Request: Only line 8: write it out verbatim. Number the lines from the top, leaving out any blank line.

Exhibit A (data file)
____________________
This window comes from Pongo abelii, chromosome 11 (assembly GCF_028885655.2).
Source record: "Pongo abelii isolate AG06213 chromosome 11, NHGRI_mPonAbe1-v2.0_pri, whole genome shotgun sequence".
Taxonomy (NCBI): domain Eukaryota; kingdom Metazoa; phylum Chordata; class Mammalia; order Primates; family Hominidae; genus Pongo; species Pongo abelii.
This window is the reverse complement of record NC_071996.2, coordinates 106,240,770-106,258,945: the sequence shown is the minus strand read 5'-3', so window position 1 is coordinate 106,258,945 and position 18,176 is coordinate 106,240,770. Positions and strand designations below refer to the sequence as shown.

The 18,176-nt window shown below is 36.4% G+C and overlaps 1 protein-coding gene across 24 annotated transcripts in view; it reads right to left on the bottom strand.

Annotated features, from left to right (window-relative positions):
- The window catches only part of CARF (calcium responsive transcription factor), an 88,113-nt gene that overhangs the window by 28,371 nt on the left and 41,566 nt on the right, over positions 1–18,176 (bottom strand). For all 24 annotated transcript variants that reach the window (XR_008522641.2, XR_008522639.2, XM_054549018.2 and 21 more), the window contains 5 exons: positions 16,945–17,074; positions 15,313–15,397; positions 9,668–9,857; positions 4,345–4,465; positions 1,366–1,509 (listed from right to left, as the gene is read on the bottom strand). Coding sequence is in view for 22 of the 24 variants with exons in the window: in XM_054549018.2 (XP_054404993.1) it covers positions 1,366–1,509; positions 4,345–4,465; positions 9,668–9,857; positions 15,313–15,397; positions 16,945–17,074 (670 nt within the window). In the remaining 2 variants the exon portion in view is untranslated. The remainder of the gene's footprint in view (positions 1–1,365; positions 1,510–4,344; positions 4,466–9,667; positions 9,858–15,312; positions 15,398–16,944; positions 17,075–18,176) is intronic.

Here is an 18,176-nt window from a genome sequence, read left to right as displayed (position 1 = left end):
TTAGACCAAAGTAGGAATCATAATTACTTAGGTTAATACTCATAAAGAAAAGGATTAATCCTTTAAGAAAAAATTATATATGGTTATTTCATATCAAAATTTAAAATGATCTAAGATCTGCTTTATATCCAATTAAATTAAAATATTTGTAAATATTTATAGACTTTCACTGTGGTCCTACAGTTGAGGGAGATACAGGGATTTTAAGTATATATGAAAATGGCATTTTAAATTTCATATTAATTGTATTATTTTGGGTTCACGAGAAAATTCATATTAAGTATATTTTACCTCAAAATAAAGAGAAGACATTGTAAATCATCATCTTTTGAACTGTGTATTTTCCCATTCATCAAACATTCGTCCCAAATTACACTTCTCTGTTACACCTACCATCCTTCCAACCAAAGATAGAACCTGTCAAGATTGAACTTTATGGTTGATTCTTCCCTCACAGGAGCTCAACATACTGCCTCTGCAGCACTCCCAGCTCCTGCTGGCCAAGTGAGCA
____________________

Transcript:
Here is an 18,176-nt window from a genome sequence, read left to right as displayed (position 1 = left end):